President Trump has picked another fight over the NFL and the national anthem. After the league had reached a compromise — players will be allowed to stay in their locker rooms during the anthem, but they will be punished if they protest on the field during it — Trump decided to restart the conflict.
He abruptly cancelled a White House visit by members of the Super Bowl champion Philadelphia Eagles, and angrily tweeted, “Staying in the Locker Room for the playing of our national anthem is as disrespectful to our country as kneeling.” With that, the whole stupid controversy kicked off again.
Fortunately, there is a simple resolution available: Stop turning domestic sports into patriotic ceremonies. And if that is too much to ask, stop trying to force athletes to participate.
Professional sports are overrun with schmaltzy patriotic displays. For example, Major League Baseball has the national anthem before the game, some sort of military tribute a few innings in — “honor our military men and women by waving your caps!” — and often more patriotic singing after a few more innings. The renditions are frequently terrible (I habitually mute them if they are part of pregame coverage) and the military tributes do nothing to actually help members of the military.
In fact, professional sports have made money off the military; in the last decade, teams received millions of taxpayer dollars for paid patriotism. That the Pentagon would sponsor these spectacles is unsurprising, as increased displays of sporting patriotism have usually coincided with war. For instance, the singing of “God Bless America” became a regular fixture during baseball games after the 9/11 terrorist attacks.
In a nation that is at war or otherwise endangered, it is understandable that large gatherings of people would be receptive to patriotic displays. But although this pageantry obviously appeals to many people, there is no real need for a connection between sports and patriotic spectacle. Professional sports did not have to become the locus of public patriotism in this country.
That they have puts athletes in a bind. They are paid to compete at the highest levels of human athletic ability, not to be star-spangled sideline props. But the latter has become expected of them, as a semi-official part of their duties. Sack the quarterback, hit the baseball, make the 3-pointer, participate in patriotic rituals — one of these is not like the others, and it is a demand that is not imposed on the rest of us.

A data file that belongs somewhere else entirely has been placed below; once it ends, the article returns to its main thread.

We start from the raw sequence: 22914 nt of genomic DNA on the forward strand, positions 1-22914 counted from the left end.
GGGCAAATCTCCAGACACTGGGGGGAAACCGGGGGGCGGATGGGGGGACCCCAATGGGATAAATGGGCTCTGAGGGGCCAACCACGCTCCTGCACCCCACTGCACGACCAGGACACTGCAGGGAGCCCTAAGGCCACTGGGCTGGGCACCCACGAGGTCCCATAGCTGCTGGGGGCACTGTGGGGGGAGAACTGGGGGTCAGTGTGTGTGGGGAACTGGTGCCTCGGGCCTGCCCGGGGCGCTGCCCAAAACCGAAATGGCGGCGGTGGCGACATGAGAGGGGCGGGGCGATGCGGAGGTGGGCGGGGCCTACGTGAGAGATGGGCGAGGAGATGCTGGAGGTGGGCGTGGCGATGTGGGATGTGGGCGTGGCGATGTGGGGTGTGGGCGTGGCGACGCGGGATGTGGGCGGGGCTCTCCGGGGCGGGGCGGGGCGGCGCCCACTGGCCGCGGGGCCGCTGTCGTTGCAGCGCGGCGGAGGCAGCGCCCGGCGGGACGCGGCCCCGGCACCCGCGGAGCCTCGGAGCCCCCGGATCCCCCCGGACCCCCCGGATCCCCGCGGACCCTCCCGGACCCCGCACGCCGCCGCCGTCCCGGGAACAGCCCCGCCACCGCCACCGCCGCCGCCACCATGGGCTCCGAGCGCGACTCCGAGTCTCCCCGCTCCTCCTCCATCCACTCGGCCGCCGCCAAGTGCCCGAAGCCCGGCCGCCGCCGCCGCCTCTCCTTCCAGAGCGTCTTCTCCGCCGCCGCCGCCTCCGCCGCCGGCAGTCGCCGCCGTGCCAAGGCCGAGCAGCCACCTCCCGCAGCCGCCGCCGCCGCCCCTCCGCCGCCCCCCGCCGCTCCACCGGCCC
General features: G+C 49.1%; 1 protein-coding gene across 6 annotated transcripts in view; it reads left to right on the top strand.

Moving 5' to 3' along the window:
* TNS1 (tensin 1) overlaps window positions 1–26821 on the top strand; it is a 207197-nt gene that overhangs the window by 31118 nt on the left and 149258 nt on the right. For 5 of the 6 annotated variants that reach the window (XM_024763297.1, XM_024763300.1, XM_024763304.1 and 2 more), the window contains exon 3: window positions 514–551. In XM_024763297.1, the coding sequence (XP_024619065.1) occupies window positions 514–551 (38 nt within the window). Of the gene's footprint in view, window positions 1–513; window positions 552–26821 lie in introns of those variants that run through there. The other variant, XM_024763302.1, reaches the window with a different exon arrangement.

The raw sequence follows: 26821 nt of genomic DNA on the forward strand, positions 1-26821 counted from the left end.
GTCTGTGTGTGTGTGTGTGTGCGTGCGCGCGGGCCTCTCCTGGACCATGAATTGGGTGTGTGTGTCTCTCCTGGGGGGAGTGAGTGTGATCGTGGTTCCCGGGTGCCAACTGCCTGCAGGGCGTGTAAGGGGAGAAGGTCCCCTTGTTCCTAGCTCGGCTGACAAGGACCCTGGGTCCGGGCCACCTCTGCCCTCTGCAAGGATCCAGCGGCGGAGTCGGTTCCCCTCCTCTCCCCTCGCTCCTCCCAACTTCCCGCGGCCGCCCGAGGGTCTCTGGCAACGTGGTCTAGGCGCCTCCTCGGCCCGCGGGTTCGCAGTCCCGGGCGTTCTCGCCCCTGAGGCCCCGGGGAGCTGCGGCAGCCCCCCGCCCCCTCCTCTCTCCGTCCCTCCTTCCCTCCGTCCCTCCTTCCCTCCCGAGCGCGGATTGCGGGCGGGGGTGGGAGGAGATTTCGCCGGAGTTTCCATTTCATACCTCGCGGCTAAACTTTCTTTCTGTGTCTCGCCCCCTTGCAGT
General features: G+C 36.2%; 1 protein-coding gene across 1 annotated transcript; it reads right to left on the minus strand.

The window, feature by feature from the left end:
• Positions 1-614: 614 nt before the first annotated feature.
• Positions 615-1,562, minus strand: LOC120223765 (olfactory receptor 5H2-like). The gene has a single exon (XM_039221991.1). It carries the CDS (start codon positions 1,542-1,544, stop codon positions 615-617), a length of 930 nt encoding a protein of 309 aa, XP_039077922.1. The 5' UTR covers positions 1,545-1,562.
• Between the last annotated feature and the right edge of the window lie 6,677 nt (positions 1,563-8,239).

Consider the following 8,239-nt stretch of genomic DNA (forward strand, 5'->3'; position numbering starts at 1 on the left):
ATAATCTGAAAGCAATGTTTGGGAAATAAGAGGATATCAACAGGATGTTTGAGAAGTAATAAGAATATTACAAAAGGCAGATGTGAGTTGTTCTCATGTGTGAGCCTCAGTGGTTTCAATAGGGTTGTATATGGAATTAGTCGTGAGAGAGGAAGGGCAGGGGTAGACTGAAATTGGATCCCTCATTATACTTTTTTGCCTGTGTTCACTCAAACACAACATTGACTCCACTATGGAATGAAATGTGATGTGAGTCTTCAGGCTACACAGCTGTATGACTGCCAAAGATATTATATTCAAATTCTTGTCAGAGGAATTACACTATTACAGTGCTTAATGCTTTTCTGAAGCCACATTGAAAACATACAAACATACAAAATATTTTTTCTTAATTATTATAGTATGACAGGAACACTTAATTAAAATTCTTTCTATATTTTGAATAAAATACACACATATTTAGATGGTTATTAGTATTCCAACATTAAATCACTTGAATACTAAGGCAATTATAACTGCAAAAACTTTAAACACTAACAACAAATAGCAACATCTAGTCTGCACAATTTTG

I’ve worked jobs from cooking fast food to teaching undergraduates, and none of them, not even the government jobs, had mandatory patriotic displays. Despite his indignation at others, I doubt that President Trump begins each workday by standing for the playing of the national anthem.
It is therefore understandable that some athletes would resent being treated as props in patriotic spectacles that have nothing to do with their actual job, particularly if they believe that America is failing to address systematic injustices. They should be free to engage in silent protest during these required patriotic displays, even if their cause is wrong.
The peaceful protesting of perceived injustice is in accord with the higher ideals of our nation, whereas mandatory patriotic displays are incompatible with the American belief in liberty and limited government. Protesting during a voluntary ceremony might be rude, but protesting during a ceremony that is required (whether explicitly or de facto) is the only option available to dissenters.
The outrage over the anthem protests is a right-wing version of political correctness that is antithetical to our nation’s culture of freedom. If you don’t want people to protest during patriotic ceremonies, then don’t try to make participation in them mandatory. The president pressuring private organizations to establish patriotic participation policies to his liking is an un-American abuse of power.
Sporting events should not be at the center of our patriotic practices. But if they are, then the athletes should not be required, or even expected, to participate. Their job is to display human excellence in physical competition, not to serve as red-white-and-blue accessories during national pep rallies. If we will not curtail the patriotic bloat attached to professional sports, then we must protect the freedom for athletes to opt out. Contrary to Trump’s apparent wishes, NFL players should be allowed to stay in the locker room during the national anthem, and there should be no pressure for them to do otherwise.
It is silly to argue, as some have, that because the government would not be directly mandating their participation, their freedom would not be infringed upon. Even if the president were not applying public pressure, it is imperative that freedom be preserved not just from government, but also from the mob. The legal protection of free speech (which necessarily includes the right to inaction and silence) will not long survive if it is culturally destroyed. With regard to the NFL and the rest of our nation’s sporting scene, we must be tolerant of those who, for reasons good or bad, do not wish to participate in the patriotic circus.
Mandatory patriotism isn’t patriotic.